The Toyota 4Runner is built for durability and all-terrain capability. Using rugged body-on-frame construction, the 4Runner is intended to be a tough and reliable sport utility for the more adventurous owner.
All 2012 Toyota 4Runners are powered by a 4.0-liter V6 that generates 270 horsepower and 278 pound-feet of torque. Fuel economy ratings are 17 mpg City and 22 mpg Highway with 4WD. Maximum towing capacity is 5,000 pounds, enough for light boats, ATVs, snowmobiles, and motorcycles.
Two-row and three-row seating configurations are available, for five or seven passengers.
The 2012 Toyota 4Runner comes in three distinct models, each with specialized equipment packages, to suit a variety of luxury, recreational capability, and affordability priorities. All are sturdily built, with an extensive suite of safety features, flexible seating, and multiple cargo options.
The 4Runner SR5 is the standard grade with cloth upholstery, automatic air conditioning, and 17-inch wheels, while the Limited is loaded with leather, dual-zone climate control, and 20-inch wheels. The mid-range Trail Edition is designed to maximize off-road performance with superior approach and departure angles, high ground clearance, and an array of functional upgrades for the most demanding active outdoor enthusiast. It is distinguished by a unique hood scoop, unique 17-inch wheels, black side mirrors, front and rear bumper guards and dark smoke treatment on the head lamps and tail lamps.
All three models benefit from equipment upgrades for 2012. The 2012 Toyota 4Runner SR5 and Trail Edition come standard with SiriusXM satellite radio, a USB port with iPod connectivity, and Bluetooth phone capability and music streaming. Standard on 2012 4Runner Limited, and optional on SR5 and Trail Edition, is a new audio/navigation system whose 6.1-inch touch screen offers access to all the latest digital-electronic candy, including Sirius and HD radio, iTunes Tagging, Toyota Entune service, and much, much more. Still available for Limited only is a premium 15-speaker system from JBL. 2012 SR5 and Limited now offer the option of automatic retractable running boards.
We found the 4Runner has good on-road dynamics with rack-and-pinion steering and well-proportioned disc brakes. It may be as nimble as the lighter-duty Highlander crossover. But the key point here is that the 4Runner is far more capable and much more durable for use on rough terrain. That durability factor is crucial for owners who frequently drive on rough, unpaved roads or over rugged terrain. Compared to the FJ Cruiser, the 4Runner is more versatile and more passenger-friendly, and nearly as capable off-road.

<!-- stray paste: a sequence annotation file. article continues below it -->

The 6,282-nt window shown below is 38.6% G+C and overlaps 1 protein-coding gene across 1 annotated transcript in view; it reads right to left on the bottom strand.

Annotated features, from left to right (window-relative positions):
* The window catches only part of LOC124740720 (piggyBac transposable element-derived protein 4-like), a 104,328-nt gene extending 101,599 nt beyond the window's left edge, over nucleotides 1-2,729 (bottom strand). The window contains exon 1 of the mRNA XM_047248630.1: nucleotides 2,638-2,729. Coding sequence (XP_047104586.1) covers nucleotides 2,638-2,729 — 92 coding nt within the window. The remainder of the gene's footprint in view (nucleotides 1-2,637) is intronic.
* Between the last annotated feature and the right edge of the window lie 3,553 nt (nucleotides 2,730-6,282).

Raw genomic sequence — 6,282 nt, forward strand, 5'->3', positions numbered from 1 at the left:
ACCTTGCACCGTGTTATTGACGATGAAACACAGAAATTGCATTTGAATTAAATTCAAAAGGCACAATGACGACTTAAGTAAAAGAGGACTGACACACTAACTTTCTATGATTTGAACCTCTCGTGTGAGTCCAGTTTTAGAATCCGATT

Toyota 4Runner SR5 ($31,090), SR5 4WD ($32,830); Limited ($38,595), Limited 4WD ($40,630); Trail Edition ($36,755)
The Toyota 4Runner has a boxy form with a wide stance, with wide fenders to suggest muscularity. The wheelwells are squared off and generously sized for larger tires, like the FJ Cruiser. The bumpers add a sense of heft. Roof rails are standard on all models, emphasizing the 4Runner's potential as a recreational gear transporter.
Projection-beam headlights lend a technical appearance, with high-tech taillights distinguished by unusually conspicuous lens bulges. The effect is contemporary, advanced, and yet in keeping with 4Runner's five-generation tradition of body-on-frame construction.
The Trail Edition is styled to project rugged good looks, a sense of mystery, and a sporting nature. It has a sporty hood scoop, blacked-out mirrors and bumpers, and a dark smoke treatment on the headlights and tail lights.
Trail Edition and SR5 have similarly styled overfenders and mud guards, and both have 17-inch alloy wheels as standard equipment, although each grade has its own distinctive wheel. On the SR5, there is greater use of chrome accents, and the roof rack is silver with black end caps. Heated exterior mirrors have turn signal indicators and puddle lamps.
The Limited comes on lower-profile P245/60R20 tires mounted on 20-inch alloy wheels. All models come with a full-size spare, and the Limited has a matching alloy spare. Like the SR5 and Trail grade, the Limited has a rear spoiler that houses the rear wiper, keeping it tucked away when not in use.
The Toyota 4Runner interior was designed with an eye toward practicality, comfort, and utility. All rows are relatively roomy. The cabin is trimmed in textured materials with silver trim accents, creating a modern, high-tech environment.
The steering wheel is thick, with a technical four-spoke design. The instrument cluster is bright with large dials. The standard three-gauge cluster combines orange-numeral speedometer and tachometer with temperature and fuel meters; on Trail and Limited, white-numeral Optitron gauges are used. All grades share an accessory meter that displays time, average fuel consumption, range, compass direction, and outside temperature.
An automatic dual-zone climate controlled air conditioning system is standard on the Limited; SR5 and Trail Edition have manual climate control.
Three 12-volt outlets are located in the glove box, the center console sack, and the cargo area. Optional 120-volt AC outlets, useful for charging batteries or running appliances at the campsite, are located in the center console box and cargo area.